In the field of media criticism, conservatives have taken up the idea of objectivity, of making a press presenting itself as objective live up to the pledge and give conservatives a chance. Liberals mock the idea of objectivity, creating a stick-figure caricature that objectivity means putting truth and falsehood side by side and not distinguishing between the two.
That would seem to be the kind of objectivity the Washington Post is presenting on the trial of Saddam Hussein. He is not presented as a mass-murdering, torturing dictator. It’s time for balancing perceptions. On the front page of the paper edition (and mysteriously missing from the front page of the website) is Jackie Spinner's report. Under a picture of Saddam, the headline reads: "Hussein: ‘I Don’t Acknowledge This Court’: Iraqi Defiant As Trial Opens and Then Recesses Until November." He’s just an "Iraqi"? We can’t even get a weaselly word like "Strongman"? (If I'd been in Baghdad, I'd have recommended they at least humiliate the tyrant with a Phil Spector courtroom Afro.)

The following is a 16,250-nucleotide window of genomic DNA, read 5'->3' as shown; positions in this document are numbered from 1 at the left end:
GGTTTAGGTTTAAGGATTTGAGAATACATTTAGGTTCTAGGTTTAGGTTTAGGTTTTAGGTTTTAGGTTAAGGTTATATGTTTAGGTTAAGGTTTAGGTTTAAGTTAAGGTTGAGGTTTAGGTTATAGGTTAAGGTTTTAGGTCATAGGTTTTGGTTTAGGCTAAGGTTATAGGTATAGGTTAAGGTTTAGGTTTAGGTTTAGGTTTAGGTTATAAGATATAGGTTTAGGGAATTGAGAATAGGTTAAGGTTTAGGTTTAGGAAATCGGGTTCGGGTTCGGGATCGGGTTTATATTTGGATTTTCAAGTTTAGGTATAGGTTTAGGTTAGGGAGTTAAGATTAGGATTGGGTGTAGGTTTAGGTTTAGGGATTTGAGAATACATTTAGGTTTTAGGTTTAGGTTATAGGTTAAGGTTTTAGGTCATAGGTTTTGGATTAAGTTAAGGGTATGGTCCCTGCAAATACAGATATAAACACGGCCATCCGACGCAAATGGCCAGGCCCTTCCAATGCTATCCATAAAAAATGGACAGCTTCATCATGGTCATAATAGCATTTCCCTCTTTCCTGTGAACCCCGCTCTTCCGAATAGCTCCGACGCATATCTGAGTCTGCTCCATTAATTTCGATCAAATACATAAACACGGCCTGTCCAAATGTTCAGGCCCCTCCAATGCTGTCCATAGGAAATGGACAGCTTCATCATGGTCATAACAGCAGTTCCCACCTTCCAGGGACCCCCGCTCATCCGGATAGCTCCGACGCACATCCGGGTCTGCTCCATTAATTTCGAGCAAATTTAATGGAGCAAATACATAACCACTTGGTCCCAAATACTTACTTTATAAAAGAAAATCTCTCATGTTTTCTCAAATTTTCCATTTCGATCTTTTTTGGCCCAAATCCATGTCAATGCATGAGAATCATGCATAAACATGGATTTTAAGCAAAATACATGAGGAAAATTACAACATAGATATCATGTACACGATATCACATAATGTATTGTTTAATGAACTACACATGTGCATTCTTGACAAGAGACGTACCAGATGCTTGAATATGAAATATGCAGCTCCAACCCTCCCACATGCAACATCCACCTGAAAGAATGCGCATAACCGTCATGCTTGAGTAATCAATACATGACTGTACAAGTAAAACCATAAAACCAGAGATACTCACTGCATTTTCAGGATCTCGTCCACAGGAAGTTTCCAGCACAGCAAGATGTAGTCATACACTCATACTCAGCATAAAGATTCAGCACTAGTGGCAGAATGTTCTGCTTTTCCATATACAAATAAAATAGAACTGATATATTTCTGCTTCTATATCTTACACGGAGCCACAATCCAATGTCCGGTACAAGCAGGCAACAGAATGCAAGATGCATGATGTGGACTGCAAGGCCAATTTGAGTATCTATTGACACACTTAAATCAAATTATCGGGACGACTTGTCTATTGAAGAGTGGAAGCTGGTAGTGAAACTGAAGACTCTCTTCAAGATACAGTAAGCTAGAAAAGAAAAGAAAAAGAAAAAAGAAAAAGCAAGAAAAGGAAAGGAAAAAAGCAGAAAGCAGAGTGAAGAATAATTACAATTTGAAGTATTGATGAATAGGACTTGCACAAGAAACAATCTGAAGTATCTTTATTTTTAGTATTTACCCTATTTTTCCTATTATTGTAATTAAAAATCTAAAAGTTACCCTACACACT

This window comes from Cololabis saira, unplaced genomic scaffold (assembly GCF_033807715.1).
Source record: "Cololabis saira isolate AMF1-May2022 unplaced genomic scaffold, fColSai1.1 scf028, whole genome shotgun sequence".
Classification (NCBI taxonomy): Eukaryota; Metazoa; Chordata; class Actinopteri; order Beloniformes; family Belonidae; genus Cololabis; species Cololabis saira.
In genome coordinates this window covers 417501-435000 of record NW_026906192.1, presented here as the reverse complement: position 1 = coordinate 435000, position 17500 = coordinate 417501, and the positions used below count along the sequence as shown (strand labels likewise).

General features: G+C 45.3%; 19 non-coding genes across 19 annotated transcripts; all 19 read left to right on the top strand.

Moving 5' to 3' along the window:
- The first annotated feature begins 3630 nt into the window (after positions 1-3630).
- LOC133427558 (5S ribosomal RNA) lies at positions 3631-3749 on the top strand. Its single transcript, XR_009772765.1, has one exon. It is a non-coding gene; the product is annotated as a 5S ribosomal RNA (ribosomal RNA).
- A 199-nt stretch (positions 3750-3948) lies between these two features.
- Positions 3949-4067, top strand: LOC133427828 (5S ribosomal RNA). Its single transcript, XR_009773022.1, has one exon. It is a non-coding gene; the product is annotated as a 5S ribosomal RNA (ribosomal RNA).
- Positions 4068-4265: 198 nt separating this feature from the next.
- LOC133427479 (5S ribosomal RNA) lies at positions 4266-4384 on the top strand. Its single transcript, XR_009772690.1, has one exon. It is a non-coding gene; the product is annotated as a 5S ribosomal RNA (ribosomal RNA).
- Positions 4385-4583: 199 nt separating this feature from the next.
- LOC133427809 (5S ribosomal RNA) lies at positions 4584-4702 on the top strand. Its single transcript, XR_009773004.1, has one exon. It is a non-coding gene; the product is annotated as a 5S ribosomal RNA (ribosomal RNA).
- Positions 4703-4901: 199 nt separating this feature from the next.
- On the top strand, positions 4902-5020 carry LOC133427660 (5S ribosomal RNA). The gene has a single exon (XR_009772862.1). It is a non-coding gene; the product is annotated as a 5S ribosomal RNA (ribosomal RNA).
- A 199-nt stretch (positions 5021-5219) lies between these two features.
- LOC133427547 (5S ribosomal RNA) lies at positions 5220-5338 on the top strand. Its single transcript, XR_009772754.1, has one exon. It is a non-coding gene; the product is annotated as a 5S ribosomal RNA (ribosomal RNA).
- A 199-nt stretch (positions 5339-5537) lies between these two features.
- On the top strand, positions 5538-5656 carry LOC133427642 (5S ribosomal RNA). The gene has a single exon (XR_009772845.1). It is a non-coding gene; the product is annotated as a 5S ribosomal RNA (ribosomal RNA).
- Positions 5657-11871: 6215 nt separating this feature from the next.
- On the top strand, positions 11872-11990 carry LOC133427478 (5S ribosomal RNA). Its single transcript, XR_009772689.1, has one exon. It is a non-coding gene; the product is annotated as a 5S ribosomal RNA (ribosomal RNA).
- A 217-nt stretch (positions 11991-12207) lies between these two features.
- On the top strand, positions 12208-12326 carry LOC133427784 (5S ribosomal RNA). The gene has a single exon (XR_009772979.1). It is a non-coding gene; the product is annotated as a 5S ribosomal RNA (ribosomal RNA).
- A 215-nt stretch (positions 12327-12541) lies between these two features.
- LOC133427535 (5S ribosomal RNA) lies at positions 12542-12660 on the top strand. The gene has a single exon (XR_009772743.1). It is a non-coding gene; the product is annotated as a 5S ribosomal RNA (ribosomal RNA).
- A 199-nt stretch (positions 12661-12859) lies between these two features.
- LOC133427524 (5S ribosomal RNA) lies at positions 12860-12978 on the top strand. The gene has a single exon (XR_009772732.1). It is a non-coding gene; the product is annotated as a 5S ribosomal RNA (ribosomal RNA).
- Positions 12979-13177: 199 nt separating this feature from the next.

Spinner reported: "Broadcast on live television, the proceedings enthralled Iraqis all over the country. Many cheered the sight of a man they view as a demon being brought to justice; those who maintain loyalty to Hussein as an assertive nationalist leader expressed dismay at his humiliation." That caricatures the reality of a dictatorship into mere perception: "the man they view as a demon"? Spinner later described him as merely "the former Iraqi leader."
Spinner quotes Saddam uncritically as he claims: "I don't have hatred against any of you," he said, "but we have to speak to rights and respect the people's will in choosing me. I don't acknowledge this court with all respect to its figures. I stick to my constitutional rights as president of Iraq state."
The anti-Saddam side gets to speak in, believe it or not, paragraph 27. "He must be executed as many times as martyrs fell on the soil of Iraq and every woman raped in the Iraqi prisons," Shahristani told reporters. "This is the day all the Iraqis waited for, for a long time. Today they saw the tyrant and his henchman in the cage. The bloodshed didn't go in vain. It was a candle in the path of freedom and democracy which God blessed us with."